TY - JOUR
TI - Observer-based force reconstruction technique
DO - https://doi.org/doi:10.7282/T3QJ7K0T
PY - 2015
AB - An important problem in engineering is the determination of the system input based on the system response. This type of problem is difficult to solve as it is often ill-defined, and produces inaccurate or non-unique results. Current input reconstruction techniques typically involve the employment of optimization methods or additional constraints to regularize the problem, but these methods are not without their flaws as they may be sub-optimally applied and produce inadequate results. To overcome these obstacles, linear dynamical systems theory and control systems theory are utilized in this work to develop a method that is asymptotically convergent to the exact solution. To address the inverse problem, multiple concepts are utilized. We perform an equilibrium analysis of linear dynamical systems with time-dependent inputs, and derive expressions for the dynamical equilibrium and remainder to provide a measure of the accuracy of the approximation. Then, concepts from control theory are used to define an unperturbed estimation system with observer feedback. We define an error system that consists of the difference between the estimate and actual system, and apply the concepts from our equilibrium analysis to develop a direct relationship between the system response and the applied force. Additionally, using an observer feedback gain, we are able to design the eigenvalues such that the derivatives of the applied force are filtered out and we obtain the input. This method was applied to lumped-parameter systems, continuous systems discretized using modal analysis, systems with probabilistic inputs, and a class of nonlinear systems. For each of these cases, we perform an error bounds analysis on bounded and unbounded inputs that are infinitely continuous and differentiable, and inputs with jump discontinuities to determine the quality of our estimate for the input. The results from these analyses demonstrate the capabilities of the proposed estimation method under various input conditions, and show the asymptotic nature of the estimate to the actual applied force. For each of these cases, examples are presented detailing the application of the proposed method under various loading conditions.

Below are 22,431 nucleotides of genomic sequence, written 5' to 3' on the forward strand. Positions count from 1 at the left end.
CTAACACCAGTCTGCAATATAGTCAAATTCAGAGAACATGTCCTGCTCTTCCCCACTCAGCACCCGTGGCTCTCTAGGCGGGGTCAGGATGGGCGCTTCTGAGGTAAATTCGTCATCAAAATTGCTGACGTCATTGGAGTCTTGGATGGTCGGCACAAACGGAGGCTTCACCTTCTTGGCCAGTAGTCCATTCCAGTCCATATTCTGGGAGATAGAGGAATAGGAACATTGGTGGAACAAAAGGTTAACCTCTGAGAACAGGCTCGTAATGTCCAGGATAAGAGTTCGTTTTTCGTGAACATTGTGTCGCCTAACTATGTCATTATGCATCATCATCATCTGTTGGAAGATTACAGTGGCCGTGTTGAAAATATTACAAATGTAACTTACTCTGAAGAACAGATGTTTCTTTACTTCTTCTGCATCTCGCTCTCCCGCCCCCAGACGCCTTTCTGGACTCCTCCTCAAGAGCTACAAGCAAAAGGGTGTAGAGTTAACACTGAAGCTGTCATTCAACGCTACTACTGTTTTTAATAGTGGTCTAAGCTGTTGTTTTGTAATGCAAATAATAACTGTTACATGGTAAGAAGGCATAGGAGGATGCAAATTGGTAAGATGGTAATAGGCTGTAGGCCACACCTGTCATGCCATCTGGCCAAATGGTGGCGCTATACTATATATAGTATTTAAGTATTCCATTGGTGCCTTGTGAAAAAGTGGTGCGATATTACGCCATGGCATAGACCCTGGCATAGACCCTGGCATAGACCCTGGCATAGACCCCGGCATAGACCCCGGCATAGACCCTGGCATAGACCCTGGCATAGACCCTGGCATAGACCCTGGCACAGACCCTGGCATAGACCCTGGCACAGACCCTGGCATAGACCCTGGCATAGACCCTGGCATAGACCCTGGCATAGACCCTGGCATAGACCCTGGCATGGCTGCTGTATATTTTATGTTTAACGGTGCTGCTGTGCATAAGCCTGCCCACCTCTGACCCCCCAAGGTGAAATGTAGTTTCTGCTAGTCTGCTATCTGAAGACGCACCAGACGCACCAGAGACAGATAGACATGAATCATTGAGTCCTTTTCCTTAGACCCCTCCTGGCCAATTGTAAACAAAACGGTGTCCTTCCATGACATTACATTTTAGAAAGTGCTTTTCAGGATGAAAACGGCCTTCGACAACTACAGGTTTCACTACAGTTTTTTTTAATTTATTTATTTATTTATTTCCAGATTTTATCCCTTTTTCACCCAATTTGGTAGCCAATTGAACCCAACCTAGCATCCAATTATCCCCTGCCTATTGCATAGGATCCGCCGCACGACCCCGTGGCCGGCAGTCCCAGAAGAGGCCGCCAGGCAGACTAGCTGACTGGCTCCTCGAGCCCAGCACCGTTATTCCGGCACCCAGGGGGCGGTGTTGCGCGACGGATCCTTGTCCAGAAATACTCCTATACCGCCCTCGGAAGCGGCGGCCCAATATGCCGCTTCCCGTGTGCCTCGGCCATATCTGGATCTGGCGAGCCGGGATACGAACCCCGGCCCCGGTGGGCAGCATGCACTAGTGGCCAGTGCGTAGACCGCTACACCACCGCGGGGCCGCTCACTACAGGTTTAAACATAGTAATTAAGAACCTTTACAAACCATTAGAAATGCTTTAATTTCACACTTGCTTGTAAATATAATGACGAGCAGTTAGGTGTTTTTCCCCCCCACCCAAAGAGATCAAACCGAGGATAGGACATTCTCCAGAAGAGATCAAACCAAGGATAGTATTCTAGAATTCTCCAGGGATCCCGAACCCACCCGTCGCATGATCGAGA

KW - Mechanical and Aerospace Engineering
KW - Linear systems
LA - eng
ER -